Andy Hall, the oil trader sometimes known in markets as “God,” is closing down his main hedge fund after big losses in the first half of the year, according to people with knowledge of the matter.
The global crude market has “materially worsened” and prices may be stuck around $50 a barrel or below, Hall told investors in his Astenbeck Capital Management LLC firm in a letter last month. The flagship Astenbeck Master Commodities Fund II lost almost 30 percent through June, a separate person with knowledge of the matter said. The people asked not to be identified because the details are private.
A representative of the firm declined to comment.
Hall shot to fame during the global financial crisis after Citigroup Inc. revealed that, in one year, he pocketed $100 million trading oil for the U.S. bank. His career stretches back to the 1970s and includes stints at BP Plc and legendary trading house Phibro Energy Inc., where he was chief executive officer.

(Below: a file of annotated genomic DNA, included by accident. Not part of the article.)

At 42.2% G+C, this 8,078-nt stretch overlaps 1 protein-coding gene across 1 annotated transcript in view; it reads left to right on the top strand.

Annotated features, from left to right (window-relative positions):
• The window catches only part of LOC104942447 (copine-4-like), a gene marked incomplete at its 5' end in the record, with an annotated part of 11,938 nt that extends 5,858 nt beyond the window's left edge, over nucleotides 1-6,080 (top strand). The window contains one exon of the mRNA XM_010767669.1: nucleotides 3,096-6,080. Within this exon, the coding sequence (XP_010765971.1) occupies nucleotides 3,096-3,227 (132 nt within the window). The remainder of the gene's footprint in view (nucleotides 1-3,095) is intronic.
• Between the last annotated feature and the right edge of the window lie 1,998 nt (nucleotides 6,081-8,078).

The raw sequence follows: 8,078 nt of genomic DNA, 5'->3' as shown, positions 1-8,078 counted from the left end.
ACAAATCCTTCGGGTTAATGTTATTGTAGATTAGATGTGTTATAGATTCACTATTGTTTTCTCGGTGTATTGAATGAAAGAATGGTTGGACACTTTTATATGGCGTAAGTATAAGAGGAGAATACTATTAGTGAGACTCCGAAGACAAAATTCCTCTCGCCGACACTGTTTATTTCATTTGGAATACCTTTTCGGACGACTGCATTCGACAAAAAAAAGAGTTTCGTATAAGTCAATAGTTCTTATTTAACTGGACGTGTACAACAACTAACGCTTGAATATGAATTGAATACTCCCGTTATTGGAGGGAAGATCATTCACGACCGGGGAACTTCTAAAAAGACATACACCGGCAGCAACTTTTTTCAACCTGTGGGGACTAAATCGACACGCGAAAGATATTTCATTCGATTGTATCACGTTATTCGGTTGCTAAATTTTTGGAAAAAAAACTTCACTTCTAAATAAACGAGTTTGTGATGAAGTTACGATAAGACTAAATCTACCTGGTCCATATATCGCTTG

“I’m shocked,” said Danilo Onorino, a portfolio manager at Dogma Capital SA in Lugano, Switzerland. “This is the end of an era. He’s one of the top oil traders ever.”
Hall is a prodigious collector of art who, with his wife and their foundation, owns more than 5,000 pieces by several hundred artists including Andy Warhol and Joseph Beuys. They exhibit some of it at Schloss Derneburg, a 1,000-year-old castle in Germany they bought in 2006.
This year, Hall has consistently pushed against the bearish tide on oil, arguing in investor letters that data showing rising crude supplies were incomplete and that a sustained rally was on its way.
Oil hedge funds such as Astenbeck wagered earlier this year that OPEC production cuts would send prices climbing. Yet, their bets backfired as U.S. shale producers boosted output and Libya and Nigeria recovered from outages caused by domestic disturbances and civil war. Hall wasn’t alone in losing money, with Pierre Andurand, the founder of the eponymous hedge fund, and Cumulus Fund, which speculates on weather patterns, also down.
The Southport, Connecticut-based Astenbeck managed $1.4 billion at the end of last year, according to a filing with the Securities and Exchange Commission.
From Bloomberg news service